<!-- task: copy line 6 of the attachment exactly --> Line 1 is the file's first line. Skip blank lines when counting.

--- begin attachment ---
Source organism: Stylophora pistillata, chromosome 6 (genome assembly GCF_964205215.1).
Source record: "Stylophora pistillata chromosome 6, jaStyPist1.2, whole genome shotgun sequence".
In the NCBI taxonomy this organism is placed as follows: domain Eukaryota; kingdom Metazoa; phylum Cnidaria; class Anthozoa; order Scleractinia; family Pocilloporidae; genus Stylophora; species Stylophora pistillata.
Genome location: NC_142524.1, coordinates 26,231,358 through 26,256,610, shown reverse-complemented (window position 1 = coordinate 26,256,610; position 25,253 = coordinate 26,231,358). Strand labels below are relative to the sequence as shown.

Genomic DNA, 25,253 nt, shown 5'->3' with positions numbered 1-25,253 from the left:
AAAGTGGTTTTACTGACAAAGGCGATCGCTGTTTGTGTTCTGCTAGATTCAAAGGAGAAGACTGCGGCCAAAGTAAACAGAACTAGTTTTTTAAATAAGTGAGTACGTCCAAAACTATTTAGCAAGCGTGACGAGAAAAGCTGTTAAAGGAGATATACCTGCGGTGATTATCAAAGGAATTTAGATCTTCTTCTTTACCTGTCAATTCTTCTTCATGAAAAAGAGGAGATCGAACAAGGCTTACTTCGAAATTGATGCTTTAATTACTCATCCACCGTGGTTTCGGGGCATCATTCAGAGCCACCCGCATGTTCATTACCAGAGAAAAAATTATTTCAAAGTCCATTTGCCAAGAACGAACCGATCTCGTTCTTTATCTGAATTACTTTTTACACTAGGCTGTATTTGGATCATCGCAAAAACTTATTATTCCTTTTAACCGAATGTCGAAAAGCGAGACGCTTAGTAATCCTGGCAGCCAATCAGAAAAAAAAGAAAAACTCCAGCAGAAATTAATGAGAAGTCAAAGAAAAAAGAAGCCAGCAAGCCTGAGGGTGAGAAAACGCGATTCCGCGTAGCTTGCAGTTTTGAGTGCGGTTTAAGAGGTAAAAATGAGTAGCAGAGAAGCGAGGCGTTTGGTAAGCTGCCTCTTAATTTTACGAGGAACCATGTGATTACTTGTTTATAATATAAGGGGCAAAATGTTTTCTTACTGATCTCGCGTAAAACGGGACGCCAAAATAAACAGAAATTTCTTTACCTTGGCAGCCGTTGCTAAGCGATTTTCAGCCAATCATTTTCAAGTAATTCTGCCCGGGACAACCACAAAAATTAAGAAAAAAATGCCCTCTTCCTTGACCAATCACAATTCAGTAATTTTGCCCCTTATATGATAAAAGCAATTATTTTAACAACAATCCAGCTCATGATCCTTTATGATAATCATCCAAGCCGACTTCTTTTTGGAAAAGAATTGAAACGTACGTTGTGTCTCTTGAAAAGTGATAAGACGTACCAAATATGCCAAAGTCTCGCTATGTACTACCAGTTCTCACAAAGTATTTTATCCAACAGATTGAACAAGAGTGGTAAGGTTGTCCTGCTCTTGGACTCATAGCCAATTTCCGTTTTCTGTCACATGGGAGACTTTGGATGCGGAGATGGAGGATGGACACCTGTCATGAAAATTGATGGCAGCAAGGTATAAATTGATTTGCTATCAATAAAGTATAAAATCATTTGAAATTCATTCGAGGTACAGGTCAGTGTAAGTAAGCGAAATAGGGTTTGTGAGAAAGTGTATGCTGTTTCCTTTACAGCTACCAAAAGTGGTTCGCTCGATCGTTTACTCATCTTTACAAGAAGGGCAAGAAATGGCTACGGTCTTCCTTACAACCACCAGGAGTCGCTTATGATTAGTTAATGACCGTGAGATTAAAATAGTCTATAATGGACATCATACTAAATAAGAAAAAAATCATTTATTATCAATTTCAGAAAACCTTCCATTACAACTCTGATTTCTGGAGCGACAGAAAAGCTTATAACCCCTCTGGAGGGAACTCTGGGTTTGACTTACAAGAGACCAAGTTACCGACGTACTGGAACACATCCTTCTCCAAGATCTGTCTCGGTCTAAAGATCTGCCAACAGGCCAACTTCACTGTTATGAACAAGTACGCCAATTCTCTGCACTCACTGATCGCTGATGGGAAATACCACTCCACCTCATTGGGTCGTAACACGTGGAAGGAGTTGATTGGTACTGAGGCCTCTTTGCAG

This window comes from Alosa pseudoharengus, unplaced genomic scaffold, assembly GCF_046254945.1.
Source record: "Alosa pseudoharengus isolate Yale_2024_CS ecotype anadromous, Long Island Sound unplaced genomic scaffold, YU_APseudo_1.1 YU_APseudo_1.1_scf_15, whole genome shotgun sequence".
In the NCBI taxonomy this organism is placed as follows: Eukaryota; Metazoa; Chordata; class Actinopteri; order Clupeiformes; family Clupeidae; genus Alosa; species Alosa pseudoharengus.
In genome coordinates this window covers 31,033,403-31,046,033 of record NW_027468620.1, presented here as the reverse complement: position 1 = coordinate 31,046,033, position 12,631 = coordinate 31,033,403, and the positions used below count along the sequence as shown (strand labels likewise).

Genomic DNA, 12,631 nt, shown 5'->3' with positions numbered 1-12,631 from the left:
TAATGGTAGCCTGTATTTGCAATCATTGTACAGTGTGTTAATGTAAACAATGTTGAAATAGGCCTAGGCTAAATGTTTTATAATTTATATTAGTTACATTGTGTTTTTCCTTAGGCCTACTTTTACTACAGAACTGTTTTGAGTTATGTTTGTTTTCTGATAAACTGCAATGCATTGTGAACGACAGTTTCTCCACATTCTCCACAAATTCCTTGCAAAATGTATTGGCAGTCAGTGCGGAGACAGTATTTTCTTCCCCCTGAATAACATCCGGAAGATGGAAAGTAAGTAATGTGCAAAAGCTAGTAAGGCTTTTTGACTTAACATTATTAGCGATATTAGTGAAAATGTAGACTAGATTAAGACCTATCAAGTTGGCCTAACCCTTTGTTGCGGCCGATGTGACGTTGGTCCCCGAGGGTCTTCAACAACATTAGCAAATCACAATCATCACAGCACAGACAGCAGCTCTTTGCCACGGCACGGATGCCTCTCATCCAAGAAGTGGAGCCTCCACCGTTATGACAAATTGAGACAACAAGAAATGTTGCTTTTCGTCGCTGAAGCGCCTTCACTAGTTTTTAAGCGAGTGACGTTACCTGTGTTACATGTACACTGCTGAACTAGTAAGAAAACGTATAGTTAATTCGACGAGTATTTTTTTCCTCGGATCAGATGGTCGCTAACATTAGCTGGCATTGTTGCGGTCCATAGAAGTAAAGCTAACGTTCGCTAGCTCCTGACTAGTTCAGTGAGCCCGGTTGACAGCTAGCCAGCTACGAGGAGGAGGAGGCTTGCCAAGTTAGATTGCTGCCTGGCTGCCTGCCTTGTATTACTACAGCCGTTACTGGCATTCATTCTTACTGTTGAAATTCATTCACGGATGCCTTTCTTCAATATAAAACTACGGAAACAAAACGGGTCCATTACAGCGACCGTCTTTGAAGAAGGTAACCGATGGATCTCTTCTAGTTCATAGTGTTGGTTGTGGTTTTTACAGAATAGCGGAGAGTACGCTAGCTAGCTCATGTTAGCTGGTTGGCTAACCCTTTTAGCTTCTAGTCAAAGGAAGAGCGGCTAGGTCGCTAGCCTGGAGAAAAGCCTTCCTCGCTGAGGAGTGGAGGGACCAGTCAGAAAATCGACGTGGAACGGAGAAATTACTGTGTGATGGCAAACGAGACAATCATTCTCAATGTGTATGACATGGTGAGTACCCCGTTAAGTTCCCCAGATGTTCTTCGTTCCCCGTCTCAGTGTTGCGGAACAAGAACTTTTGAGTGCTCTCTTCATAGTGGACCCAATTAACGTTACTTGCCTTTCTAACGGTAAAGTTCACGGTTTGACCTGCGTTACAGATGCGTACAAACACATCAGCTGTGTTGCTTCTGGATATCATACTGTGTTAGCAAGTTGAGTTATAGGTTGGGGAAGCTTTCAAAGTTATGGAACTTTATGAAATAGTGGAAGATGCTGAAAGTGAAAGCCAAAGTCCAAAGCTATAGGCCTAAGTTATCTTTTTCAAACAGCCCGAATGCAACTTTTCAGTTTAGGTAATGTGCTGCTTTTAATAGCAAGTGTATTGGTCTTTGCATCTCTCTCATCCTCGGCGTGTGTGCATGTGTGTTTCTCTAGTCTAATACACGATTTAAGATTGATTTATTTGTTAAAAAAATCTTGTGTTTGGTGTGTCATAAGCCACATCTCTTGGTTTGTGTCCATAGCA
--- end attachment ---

AAAGTGGTTTTACTGACAAAGGCGATCGCTGTTTGTGTTCTGCTAGATTCAAAGGAGAAGACTGCGGCCAAAGTAAACAGAACTAGTTTTTTAAATAAGTGAGTACGTCCAAAACTATTTAGCAAGCGTGACGAGAAAAGCTGTTAAAGGAGATATACCTGCGGTGATTATCAAAGGAATTTAGATCTTCTTCTTTACCTGTCAATTCTTCTTCATGAAAAAGAGGAGATCGAACAAGGCTTACTTCGAAATTGATGCTTTAATTACTCATCCACCGTGGTTTCGGGGCATCATTCAGAGCCACCCGCATGTTCATTACCAGAGAAAAAATTATTTCAAAGTCCATTTGCCAAGAACGAACCGATCTCGTTCTTTATCTGAATTACTTTTTACACTAGGCTGTATTTGGATCATCGCAAAAACTTATTATTCCTTTTAACCGAATGTCGAAAAGCGAGACGCTTAGTAATCCTGGCAGCCAATCAGAAAAAAAAGAAAAACTCCAGCAGAAATTAATGAGAAGTCAAAGAAAAAAGAAGCCAGCAAGCCTGAGGGTGAGAAAACGCGATTCCGCGTAGCTTGCAGTTTTGAGTGCGGTTTAAGAGGTAAAAATGAGTAGCAGAGAAGCGAGGCGTTTGGTAAGCTGCCTCTTAATTTTACGAGGAACCATGTGATTACTTGTTTATAATATAAGGGGCAAAATGTTTTCTTACTGATCTCGCGTAAAACGGGACGCCAAAATAAACAGAAATTTCTTTACCTTGGCAGCCGTTGCTAAGCGATTTTCAGCCAATCATTTTCAAGTAATTCTGCCCGGGACAACCACAAAAATTAAGAAAAAAATGCCCTCTTCCTTGACCAATCACAATTCAGTAATTTTGCCCCTTATATGATAAAAGCAATTATTTTAACAACAATCCAGCTCATGATCCTTTATGATAATCATCCAAGCCGACTTCTTTTTGGAAAAGAATTGAAACGTACGTTGTGTCTCTTGAAAAGTGATAAGACGTACCAAATATGCCAAAGTCTCGCTATGTACTACCAGTTCTCACAAAGTATTTTATCCAACAGATTGAACAAGAGTGGTAAGGTTGTCCTGCTCTTGGACTCATAGCCAATTTCCGTTTTCTGTCACATGGGAGACTTTGGATGCGGAGATGGAGGATGGACACCTGTCATGAAAATTGATGGCAGCAAGGTATAAATTGATTTGCTATCAATAAAGTATAAAATCATTTGAAATTCATTCGAGGTACAGGTCAGTGTAAGTAAGCGAAATAGGGTTTGTGAGAAAGTGTATGCTGTTTCCTTTACAGCTACCAAAAGTGGTTCGCTCGATCGTTTACTCATCTTTACAAGAAGGGCAAGAAATGGCTACGGTCTTCCTTACAACCACCAGGAGTCGCTTATGATTAGTTAATGACCGTGAGATTAAAATAGTCTATAATGGACATCATACTAAATAAGAAAAAAATCATTTATTATCAATTTCAGAAAACCTTCCATTACAACTCTGATTTCTGGAGCGACAGAAAAGCTTATAACCCCTCTGGAGGGAACTCTGGGTTTGACTTACAAGAGACCAAGTTACCGACGTACTGGAACACATCCTTCTCCAAGATCTGTCTCGGTCTAAAGATCTGCCAACAGGCCAACTTCACTGTTATGAACAAGTACGCCAATTCTCTGCACTCACTGATCGCTGATGGGAAATACCACTCCACCTCATTGGGTCGTAACACGTGGAAGGAGTTGATTGGTACTGAGGCCTCTTTGCAG